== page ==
AS WE TEETER on the cusp between suffocating humidity and brisk fall weather, Washingtonians are seizing every opportunity to enjoy their nightlife outdoors. Last weekend's temperate weather and low humidity led to long waits for rooftop seats at Lauriol Plaza and the Reef, full houses at the restaurants at Georgetown's Washington Harbour and packed patios at the usual happy hour hangouts.
Forget trendy martinis, flat-screen televisions or VIP-style couch seating. This time of year, all people want is to be outside, dancing to a DJ, sipping a cold drink and eyeing that cute guy or girl standing on the other side of the patio. How else to explain the success of Breeze (1800 M St. NW; 202-491-2165), the new Saturday night party that fills the otherwise unremarkable courtyard of an office building at 18th and M streets NW?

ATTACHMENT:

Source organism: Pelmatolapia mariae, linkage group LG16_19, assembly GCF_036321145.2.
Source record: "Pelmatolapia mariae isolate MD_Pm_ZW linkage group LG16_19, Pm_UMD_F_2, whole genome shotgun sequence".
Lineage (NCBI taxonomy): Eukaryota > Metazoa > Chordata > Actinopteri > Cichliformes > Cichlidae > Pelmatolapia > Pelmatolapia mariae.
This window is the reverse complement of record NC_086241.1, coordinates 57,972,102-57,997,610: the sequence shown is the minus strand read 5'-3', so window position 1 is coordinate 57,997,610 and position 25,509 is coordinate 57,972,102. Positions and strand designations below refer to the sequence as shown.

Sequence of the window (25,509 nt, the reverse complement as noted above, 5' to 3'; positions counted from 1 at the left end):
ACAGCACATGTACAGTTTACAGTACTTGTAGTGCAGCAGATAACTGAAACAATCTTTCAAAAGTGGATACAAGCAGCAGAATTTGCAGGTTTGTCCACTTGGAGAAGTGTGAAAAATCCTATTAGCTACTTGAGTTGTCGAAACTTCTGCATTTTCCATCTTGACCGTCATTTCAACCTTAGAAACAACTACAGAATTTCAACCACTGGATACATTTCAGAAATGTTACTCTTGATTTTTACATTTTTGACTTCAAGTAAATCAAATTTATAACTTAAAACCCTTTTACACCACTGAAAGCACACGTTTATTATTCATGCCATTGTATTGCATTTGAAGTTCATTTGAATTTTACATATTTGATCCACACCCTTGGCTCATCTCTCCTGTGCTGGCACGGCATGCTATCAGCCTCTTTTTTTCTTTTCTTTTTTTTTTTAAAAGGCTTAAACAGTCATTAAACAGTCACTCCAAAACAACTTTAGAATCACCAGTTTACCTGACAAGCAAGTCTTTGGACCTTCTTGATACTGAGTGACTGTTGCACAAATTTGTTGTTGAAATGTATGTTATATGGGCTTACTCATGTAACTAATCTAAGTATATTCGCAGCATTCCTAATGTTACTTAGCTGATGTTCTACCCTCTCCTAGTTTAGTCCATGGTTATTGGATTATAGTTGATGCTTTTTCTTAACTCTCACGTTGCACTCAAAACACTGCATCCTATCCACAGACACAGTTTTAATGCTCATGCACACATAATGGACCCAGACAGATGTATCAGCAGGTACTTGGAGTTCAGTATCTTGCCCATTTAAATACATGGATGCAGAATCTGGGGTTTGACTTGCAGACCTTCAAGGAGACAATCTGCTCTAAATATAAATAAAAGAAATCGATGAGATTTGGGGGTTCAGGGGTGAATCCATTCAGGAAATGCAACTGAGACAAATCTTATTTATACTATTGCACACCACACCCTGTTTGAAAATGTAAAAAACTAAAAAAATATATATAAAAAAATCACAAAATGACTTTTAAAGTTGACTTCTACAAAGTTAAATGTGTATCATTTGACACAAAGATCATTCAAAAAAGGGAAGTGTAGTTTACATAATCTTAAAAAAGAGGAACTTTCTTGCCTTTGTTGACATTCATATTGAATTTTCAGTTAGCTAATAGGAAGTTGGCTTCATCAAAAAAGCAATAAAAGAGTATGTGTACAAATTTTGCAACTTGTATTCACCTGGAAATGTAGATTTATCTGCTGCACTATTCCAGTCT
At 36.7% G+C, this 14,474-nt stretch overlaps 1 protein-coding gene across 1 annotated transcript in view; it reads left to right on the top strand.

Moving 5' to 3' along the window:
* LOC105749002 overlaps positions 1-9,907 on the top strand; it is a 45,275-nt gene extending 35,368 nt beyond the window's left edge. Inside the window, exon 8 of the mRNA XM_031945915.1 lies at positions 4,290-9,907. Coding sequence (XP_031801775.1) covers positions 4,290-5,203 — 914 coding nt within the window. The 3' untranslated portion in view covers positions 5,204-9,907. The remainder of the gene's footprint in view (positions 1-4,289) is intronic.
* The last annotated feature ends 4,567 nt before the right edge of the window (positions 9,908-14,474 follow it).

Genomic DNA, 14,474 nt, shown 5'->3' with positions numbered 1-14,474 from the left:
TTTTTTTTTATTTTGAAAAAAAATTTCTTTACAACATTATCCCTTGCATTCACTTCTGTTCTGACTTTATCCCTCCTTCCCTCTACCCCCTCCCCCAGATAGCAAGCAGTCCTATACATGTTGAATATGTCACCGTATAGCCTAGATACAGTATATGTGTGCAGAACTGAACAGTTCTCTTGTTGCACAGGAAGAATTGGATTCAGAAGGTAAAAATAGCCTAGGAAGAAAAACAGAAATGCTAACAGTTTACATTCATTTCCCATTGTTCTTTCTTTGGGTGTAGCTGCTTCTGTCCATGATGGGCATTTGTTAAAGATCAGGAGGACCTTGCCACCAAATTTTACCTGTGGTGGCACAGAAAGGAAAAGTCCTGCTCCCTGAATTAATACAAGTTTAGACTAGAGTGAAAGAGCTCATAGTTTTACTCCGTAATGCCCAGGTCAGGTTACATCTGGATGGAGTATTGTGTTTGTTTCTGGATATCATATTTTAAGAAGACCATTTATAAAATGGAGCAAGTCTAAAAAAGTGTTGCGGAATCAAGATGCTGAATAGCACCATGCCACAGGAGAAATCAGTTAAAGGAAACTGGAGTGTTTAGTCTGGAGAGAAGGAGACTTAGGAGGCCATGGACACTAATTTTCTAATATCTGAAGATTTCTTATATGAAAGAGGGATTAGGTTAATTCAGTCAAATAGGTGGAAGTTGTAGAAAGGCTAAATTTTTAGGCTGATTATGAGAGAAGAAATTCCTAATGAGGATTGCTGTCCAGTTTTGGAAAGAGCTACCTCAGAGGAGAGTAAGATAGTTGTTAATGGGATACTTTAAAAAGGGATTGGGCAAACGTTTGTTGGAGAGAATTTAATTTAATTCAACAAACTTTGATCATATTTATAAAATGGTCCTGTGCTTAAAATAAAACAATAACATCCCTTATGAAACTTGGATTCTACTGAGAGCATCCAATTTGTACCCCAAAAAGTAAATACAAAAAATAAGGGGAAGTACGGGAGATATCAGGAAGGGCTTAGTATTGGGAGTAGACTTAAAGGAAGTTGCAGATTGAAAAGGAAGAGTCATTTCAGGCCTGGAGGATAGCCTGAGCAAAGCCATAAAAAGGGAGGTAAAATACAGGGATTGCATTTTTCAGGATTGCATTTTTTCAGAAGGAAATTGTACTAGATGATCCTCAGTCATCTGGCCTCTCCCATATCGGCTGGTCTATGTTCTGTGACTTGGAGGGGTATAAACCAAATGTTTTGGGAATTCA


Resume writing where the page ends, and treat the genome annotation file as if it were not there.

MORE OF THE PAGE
Some outdoor parties trade on their locations -- the defunct Air at the Ronald Reagan Building and International Trade Center, where a light show flashed across the building's marble facade as DJs spun, or the view of the Potomac from Georgetown's waterfront bars -- but at Breeze, as DJs set the mood with hip-hop and colorful lights sweep the walls, crowds gather to sip beers and dance on a plaza that could be part of Any Business Park, U.S.A. The not-quite-picturesque surroundings include a bank's well-lit vestibule with a busy ATM, a closed hair salon and plate-glass windows with "For Rent" signs on them. Steps away, traffic rumbles down 18th Street.